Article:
President Biden’s Path Out of the Pandemic Plan is estimated to affect nearly 100 million workers in the United States. Central to the plan is a vaccine mandate for large employers, but the plan also makes use of federal contracts that may affect businesses of any scale. The coverage here is broad, so do not assume that businesses with fewer than 100 employees are automatically exempt.
President Biden directed the Occupational Safety and Health Administration to issue a rule requiring businesses with 100 or more employees to ensure that all employees either vaccinate or submit a negative test weekly. The administration estimates that this requirement will impact over 80 million workers. It is unclear what exceptions, if any, will be made for individuals who work remotely.
OSHA’s mandate will take the form of an Emergency Temporary Standard, or ETS. Unlike OSHA’s pandemic guidelines, which are only guidelines, an ETS is a binding rule that OSHA may promulgate to protect workers against “grave danger.” An ETS will have the force of law, immediate effect, and will last for six months, unless superseded by a permanent regulation. An ETS is a novel power, rarely employed by OSHA.
We should expect that the ETS will have only two exceptions: a religious exception for sincerely held religious beliefs; and medical contraindications. These exceptions likely will apply only to the vaccine mandate and not the weekly testing mandate. Still, it’s possible that OSHA may narrow these. Arguments can be made that non-vaccination imposes an undue hardship for businesses, particularly in the Title VII sphere where the threshold for an undue hardship is substantially lower than under the Americans with Disabilities Act.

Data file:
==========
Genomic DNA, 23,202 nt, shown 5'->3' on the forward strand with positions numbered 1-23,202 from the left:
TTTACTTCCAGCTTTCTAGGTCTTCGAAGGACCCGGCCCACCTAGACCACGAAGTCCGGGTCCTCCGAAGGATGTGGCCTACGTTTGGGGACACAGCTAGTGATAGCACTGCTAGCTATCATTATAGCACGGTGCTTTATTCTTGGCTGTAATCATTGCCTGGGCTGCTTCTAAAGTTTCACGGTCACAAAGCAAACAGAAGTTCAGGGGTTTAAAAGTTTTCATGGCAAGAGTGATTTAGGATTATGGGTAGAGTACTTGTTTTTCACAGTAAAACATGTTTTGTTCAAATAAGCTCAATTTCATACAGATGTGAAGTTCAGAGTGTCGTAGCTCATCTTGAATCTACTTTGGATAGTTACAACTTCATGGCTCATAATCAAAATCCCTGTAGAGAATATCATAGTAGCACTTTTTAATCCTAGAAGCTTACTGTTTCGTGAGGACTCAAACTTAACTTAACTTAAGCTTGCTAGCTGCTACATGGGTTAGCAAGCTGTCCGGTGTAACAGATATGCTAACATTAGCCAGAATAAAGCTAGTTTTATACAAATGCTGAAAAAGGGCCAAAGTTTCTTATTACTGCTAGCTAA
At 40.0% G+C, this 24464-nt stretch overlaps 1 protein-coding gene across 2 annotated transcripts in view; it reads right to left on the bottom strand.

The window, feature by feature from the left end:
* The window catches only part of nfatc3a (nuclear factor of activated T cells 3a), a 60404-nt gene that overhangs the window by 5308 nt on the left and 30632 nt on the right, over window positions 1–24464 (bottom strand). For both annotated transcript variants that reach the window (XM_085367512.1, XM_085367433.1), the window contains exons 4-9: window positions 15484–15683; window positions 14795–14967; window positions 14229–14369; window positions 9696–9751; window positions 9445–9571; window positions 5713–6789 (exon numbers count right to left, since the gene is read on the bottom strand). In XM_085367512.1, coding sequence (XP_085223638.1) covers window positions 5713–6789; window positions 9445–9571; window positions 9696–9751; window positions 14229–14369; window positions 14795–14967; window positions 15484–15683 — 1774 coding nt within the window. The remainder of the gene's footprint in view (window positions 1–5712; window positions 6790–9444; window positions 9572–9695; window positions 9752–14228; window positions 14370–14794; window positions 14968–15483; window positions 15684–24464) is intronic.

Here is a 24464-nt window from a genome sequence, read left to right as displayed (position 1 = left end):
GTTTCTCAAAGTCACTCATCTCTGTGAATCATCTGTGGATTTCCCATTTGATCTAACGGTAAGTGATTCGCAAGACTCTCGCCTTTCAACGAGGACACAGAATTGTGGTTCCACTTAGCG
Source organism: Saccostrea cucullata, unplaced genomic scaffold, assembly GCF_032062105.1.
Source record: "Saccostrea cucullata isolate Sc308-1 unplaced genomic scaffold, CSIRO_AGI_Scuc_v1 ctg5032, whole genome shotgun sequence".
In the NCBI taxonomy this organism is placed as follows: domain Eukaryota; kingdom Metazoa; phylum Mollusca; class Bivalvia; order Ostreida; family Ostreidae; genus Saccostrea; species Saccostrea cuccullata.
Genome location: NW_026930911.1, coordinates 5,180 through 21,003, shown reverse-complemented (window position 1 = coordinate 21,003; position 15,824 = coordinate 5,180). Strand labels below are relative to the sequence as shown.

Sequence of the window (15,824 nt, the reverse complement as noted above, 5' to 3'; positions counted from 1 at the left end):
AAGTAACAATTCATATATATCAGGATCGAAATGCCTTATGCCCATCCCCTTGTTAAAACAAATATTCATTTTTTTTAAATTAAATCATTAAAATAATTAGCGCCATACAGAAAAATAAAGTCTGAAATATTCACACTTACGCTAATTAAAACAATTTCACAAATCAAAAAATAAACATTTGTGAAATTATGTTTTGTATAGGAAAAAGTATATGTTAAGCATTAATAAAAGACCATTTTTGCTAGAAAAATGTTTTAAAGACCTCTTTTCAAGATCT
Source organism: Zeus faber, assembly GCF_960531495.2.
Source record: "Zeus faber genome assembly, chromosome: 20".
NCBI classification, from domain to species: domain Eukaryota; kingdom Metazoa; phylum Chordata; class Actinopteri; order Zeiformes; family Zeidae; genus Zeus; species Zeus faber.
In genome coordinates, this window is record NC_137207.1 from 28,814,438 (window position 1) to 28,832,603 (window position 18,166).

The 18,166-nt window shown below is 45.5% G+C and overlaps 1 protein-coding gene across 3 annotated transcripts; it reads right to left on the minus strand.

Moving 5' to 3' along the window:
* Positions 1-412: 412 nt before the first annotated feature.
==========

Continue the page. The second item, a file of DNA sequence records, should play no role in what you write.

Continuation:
We should also expect lawsuits. State governments and certain businesses will almost certainly challenge the ETS. This will reopen age-old debates over state sovereignty and federal preemption. Thus far, however, the U.S. Supreme Court has allowed vaccine mandates to take effect, relying on the 1905 precedent of Jacobson v. Massachusetts.
For large businesses debating whether to institute a vaccine mandate, that debate is effectively over. So too is the debate over incentive programs. Incentive programs must have an absence of coercion; a vaccine mandate from the government calls that element into question.
It remains unclear how the 100-employee count will be measured and who will pay for the weekly COVID-19 tests and whether those costs may be passed on to the unvaccinated employee. These questions and many others will be addressed in the forthcoming ETS.
Protocols for federal contractors
Shortly after announcing the Path Out of the Pandemic Plan, President Biden issued an executive order entitled, “Ensuring Adequate Covid Safety Protocols for Federal Contractors.” The order stopped short of ordering all federal contractors to vaccinate, but leaves to the Safer Federal Workforce Task Force (SFWTF) to develop new contractual terms for all federal contractors and subcontractors. Those terms will likely include a vaccine mandate. Once developed, they will apply downstream to all lower-tier subcontracts, which is a broad net.